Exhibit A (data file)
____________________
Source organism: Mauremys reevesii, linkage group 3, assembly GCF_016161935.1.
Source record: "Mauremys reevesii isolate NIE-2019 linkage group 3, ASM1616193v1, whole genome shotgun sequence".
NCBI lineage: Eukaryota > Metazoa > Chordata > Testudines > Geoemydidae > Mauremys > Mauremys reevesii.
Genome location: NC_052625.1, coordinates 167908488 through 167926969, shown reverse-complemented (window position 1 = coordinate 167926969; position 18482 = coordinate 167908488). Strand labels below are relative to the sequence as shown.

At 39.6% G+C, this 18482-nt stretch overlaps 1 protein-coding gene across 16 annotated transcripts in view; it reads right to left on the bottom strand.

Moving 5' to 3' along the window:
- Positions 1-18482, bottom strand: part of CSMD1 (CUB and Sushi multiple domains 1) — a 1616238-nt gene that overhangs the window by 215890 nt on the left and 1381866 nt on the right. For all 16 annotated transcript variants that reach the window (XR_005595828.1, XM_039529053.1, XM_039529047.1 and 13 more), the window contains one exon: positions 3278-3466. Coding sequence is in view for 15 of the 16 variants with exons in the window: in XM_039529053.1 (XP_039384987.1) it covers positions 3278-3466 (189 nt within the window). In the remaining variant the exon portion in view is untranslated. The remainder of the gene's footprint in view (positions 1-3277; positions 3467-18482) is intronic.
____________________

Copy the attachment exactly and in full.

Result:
Source organism: Mauremys reevesii, linkage group 3, assembly GCF_016161935.1.
Source record: "Mauremys reevesii isolate NIE-2019 linkage group 3, ASM1616193v1, whole genome shotgun sequence".
NCBI lineage: Eukaryota > Metazoa > Chordata > Testudines > Geoemydidae > Mauremys > Mauremys reevesii.
Genome location: NC_052625.1, coordinates 167908488 through 167926969, shown reverse-complemented (window position 1 = coordinate 167926969; position 18482 = coordinate 167908488). Strand labels below are relative to the sequence as shown.

At 39.6% G+C, this 18482-nt stretch overlaps 1 protein-coding gene across 16 annotated transcripts in view; it reads right to left on the bottom strand.

Moving 5' to 3' along the window:
- Positions 1-18482, bottom strand: part of CSMD1 (CUB and Sushi multiple domains 1) — a 1616238-nt gene that overhangs the window by 215890 nt on the left and 1381866 nt on the right. For all 16 annotated transcript variants that reach the window (XR_005595828.1, XM_039529053.1, XM_039529047.1 and 13 more), the window contains one exon: positions 3278-3466. Coding sequence is in view for 15 of the 16 variants with exons in the window: in XM_039529053.1 (XP_039384987.1) it covers positions 3278-3466 (189 nt within the window). In the remaining variant the exon portion in view is untranslated. The remainder of the gene's footprint in view (positions 1-3277; positions 3467-18482) is intronic.